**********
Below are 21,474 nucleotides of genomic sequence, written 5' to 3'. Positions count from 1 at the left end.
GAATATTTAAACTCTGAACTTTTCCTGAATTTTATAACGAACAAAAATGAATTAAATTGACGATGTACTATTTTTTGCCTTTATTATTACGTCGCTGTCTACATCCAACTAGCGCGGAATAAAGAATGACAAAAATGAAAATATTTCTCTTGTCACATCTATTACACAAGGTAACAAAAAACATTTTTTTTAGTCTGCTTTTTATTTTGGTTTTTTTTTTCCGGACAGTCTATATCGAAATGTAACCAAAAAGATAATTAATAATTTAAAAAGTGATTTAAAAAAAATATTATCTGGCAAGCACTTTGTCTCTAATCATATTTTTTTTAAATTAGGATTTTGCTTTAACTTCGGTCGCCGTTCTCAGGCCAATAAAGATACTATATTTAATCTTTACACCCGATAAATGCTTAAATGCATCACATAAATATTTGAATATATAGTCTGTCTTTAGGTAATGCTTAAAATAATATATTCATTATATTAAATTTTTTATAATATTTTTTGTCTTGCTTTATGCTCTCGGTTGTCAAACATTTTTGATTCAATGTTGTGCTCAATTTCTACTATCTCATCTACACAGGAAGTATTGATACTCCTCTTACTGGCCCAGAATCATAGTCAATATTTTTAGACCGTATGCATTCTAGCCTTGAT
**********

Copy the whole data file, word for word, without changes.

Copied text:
Below are 21,474 nucleotides of genomic sequence, written 5' to 3'. Positions count from 1 at the left end.
GAATATTTAAACTCTGAACTTTTCCTGAATTTTATAACGAACAAAAATGAATTAAATTGACGATGTACTATTTTTTGCCTTTATTATTACGTCGCTGTCTACATCCAACTAGCGCGGAATAAAGAATGACAAAAATGAAAATATTTCTCTTGTCACATCTATTACACAAGGTAACAAAAAACATTTTTTTTAGTCTGCTTTTTATTTTGGTTTTTTTTTTCCGGACAGTCTATATCGAAATGTAACCAAAAAGATAATTAATAATTTAAAAAGTGATTTAAAAAAAATATTATCTGGCAAGCACTTTGTCTCTAATCATATTTTTTTTAAATTAGGATTTTGCTTTAACTTCGGTCGCCGTTCTCAGGCCAATAAAGATACTATATTTAATCTTTACACCCGATAAATGCTTAAATGCATCACATAAATATTTGAATATATAGTCTGTCTTTAGGTAATGCTTAAAATAATATATTCATTATATTAAATTTTTTATAATATTTTTTGTCTTGCTTTATGCTCTCGGTTGTCAAACATTTTTGATTCAATGTTGTGCTCAATTTCTACTATCTCATCTACACAGGAAGTATTGATACTCCTCTTACTGGCCCAGAATCATAGTCAATATTTTTAGACCGTATGCATTCTAGCCTTGAT